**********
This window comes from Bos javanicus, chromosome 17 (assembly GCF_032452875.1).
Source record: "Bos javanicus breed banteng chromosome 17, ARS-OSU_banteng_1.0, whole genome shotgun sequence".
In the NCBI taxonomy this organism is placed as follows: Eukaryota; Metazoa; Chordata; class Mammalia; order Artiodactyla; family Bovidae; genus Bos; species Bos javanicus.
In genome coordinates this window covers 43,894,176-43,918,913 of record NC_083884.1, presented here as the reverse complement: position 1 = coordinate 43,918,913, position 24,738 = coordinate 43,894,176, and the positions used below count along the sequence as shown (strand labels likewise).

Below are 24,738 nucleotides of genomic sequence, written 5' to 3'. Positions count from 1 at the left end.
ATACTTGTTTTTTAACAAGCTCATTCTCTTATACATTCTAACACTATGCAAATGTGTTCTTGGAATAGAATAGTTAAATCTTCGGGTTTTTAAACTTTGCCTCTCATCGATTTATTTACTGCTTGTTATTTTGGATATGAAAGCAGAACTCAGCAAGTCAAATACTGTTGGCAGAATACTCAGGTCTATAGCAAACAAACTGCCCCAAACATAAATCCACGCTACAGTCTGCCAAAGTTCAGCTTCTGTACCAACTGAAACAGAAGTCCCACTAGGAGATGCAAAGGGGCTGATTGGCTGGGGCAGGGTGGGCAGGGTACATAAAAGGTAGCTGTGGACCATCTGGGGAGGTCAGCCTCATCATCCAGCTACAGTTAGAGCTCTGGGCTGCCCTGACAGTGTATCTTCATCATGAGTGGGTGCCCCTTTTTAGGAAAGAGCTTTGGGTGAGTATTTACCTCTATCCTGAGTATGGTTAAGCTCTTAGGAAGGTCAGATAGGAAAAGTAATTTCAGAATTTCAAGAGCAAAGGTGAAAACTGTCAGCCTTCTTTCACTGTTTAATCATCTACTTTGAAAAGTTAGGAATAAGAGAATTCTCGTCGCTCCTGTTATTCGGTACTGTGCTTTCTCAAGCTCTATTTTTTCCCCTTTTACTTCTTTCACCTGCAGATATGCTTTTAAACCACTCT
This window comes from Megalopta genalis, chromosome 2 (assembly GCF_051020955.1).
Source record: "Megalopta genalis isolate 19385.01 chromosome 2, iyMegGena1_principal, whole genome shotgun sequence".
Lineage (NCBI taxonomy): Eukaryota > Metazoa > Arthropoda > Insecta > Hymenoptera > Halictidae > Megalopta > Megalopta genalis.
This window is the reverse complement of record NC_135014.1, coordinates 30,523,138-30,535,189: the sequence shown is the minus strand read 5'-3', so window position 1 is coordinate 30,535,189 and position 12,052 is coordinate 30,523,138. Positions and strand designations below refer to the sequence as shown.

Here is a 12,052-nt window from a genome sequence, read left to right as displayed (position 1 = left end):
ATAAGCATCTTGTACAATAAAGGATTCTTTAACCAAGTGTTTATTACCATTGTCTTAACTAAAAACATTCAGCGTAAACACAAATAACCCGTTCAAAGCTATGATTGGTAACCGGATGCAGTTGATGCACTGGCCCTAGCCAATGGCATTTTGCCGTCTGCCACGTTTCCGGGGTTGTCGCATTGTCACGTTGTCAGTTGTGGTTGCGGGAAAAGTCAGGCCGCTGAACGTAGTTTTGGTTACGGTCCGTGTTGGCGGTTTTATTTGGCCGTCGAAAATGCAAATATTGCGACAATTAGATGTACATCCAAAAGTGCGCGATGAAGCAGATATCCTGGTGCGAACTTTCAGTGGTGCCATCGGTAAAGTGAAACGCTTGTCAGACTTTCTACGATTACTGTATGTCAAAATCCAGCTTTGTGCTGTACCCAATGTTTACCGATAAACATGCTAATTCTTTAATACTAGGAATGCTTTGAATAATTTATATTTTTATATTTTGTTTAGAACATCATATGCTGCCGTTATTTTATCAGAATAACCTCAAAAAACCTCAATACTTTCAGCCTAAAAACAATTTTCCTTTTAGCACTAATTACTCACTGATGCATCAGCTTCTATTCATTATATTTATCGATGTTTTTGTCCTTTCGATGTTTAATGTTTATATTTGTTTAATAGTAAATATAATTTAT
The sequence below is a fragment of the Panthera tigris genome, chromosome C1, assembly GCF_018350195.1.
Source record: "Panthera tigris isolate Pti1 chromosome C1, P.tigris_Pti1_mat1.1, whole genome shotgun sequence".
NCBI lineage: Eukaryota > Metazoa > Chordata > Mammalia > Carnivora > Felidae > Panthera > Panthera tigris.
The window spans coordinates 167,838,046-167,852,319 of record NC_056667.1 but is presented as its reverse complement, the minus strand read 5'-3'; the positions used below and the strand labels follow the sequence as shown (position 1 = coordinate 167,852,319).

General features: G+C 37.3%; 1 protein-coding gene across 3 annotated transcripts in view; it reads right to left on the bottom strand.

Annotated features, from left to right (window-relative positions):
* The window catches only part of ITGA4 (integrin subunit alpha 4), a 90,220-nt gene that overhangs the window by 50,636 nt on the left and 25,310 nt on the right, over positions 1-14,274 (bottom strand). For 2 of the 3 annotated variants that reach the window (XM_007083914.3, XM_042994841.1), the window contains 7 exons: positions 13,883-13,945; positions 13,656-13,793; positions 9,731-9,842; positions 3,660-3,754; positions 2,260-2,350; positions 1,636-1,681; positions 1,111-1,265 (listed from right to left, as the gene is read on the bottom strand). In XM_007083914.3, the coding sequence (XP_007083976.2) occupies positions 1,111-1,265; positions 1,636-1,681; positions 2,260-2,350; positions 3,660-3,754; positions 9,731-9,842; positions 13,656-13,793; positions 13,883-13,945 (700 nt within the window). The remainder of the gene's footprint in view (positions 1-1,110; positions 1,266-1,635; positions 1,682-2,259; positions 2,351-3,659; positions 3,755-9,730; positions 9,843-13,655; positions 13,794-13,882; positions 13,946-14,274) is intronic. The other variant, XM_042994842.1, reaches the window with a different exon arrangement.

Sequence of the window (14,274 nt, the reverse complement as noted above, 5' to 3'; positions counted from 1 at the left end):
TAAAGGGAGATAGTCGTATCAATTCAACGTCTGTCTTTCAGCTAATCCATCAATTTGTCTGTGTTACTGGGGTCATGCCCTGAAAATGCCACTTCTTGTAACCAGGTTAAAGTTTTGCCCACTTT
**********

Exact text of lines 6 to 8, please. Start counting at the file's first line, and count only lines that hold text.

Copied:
ATACTTGTTTTTTAACAAGCTCATTCTCTTATACATTCTAACACTATGCAAATGTGTTCTTGGAATAGAATAGTTAAATCTTCGGGTTTTTAAACTTTGCCTCTCATCGATTTATTTACTGCTTGTTATTTTGGATATGAAAGCAGAACTCAGCAAGTCAAATACTGTTGGCAGAATACTCAGGTCTATAGCAAACAAACTGCCCCAAACATAAATCCACGCTACAGTCTGCCAAAGTTCAGCTTCTGTACCAACTGAAACAGAAGTCCCACTAGGAGATGCAAAGGGGCTGATTGGCTGGGGCAGGGTGGGCAGGGTACATAAAAGGTAGCTGTGGACCATCTGGGGAGGTCAGCCTCATCATCCAGCTACAGTTAGAGCTCTGGGCTGCCCTGACAGTGTATCTTCATCATGAGTGGGTGCCCCTTTTTAGGAAAGAGCTTTGGGTGAGTATTTACCTCTATCCTGAGTATGGTTAAGCTCTTAGGAAGGTCAGATAGGAAAAGTAATTTCAGAATTTCAAGAGCAAAGGTGAAAACTGTCAGCCTTCTTTCACTGTTTAATCATCTACTTTGAAAAGTTAGGAATAAGAGAATTCTCGTCGCTCCTGTTATTCGGTACTGTGCTTTCTCAAGCTCTATTTTTTCCCCTTTTACTTCTTTCACCTGCAGATATGCTTTTAAACCACTCT
This window comes from Megalopta genalis, chromosome 2 (assembly GCF_051020955.1).
Source record: "Megalopta genalis isolate 19385.01 chromosome 2, iyMegGena1_principal, whole genome shotgun sequence".